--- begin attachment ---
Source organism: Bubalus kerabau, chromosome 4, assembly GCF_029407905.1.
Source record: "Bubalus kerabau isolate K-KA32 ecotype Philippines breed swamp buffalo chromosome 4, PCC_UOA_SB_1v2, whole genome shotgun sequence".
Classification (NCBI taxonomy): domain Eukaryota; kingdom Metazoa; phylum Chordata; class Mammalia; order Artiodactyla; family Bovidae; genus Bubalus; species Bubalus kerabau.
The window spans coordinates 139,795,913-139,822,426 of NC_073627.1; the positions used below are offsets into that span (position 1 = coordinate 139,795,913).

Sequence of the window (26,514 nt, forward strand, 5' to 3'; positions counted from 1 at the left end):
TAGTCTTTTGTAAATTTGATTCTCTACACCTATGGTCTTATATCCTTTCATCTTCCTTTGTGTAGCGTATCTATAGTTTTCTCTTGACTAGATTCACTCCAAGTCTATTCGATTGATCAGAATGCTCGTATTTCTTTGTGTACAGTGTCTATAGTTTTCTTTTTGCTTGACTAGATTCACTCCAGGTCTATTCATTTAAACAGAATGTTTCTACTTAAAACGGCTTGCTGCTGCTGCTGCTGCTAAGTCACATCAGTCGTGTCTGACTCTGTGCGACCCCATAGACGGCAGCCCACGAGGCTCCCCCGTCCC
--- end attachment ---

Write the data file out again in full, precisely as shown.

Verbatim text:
Source organism: Bubalus kerabau, chromosome 4, assembly GCF_029407905.1.
Source record: "Bubalus kerabau isolate K-KA32 ecotype Philippines breed swamp buffalo chromosome 4, PCC_UOA_SB_1v2, whole genome shotgun sequence".
Classification (NCBI taxonomy): domain Eukaryota; kingdom Metazoa; phylum Chordata; class Mammalia; order Artiodactyla; family Bovidae; genus Bubalus; species Bubalus kerabau.
The window spans coordinates 139,795,913-139,822,426 of NC_073627.1; the positions used below are offsets into that span (position 1 = coordinate 139,795,913).

Sequence of the window (26,514 nt, forward strand, 5' to 3'; positions counted from 1 at the left end):
TAGTCTTTTGTAAATTTGATTCTCTACACCTATGGTCTTATATCCTTTCATCTTCCTTTGTGTAGCGTATCTATAGTTTTCTCTTGACTAGATTCACTCCAAGTCTATTCGATTGATCAGAATGCTCGTATTTCTTTGTGTACAGTGTCTATAGTTTTCTTTTTGCTTGACTAGATTCACTCCAGGTCTATTCATTTAAACAGAATGTTTCTACTTAAAACGGCTTGCTGCTGCTGCTGCTGCTAAGTCACATCAGTCGTGTCTGACTCTGTGCGACCCCATAGACGGCAGCCCACGAGGCTCCCCCGTCCC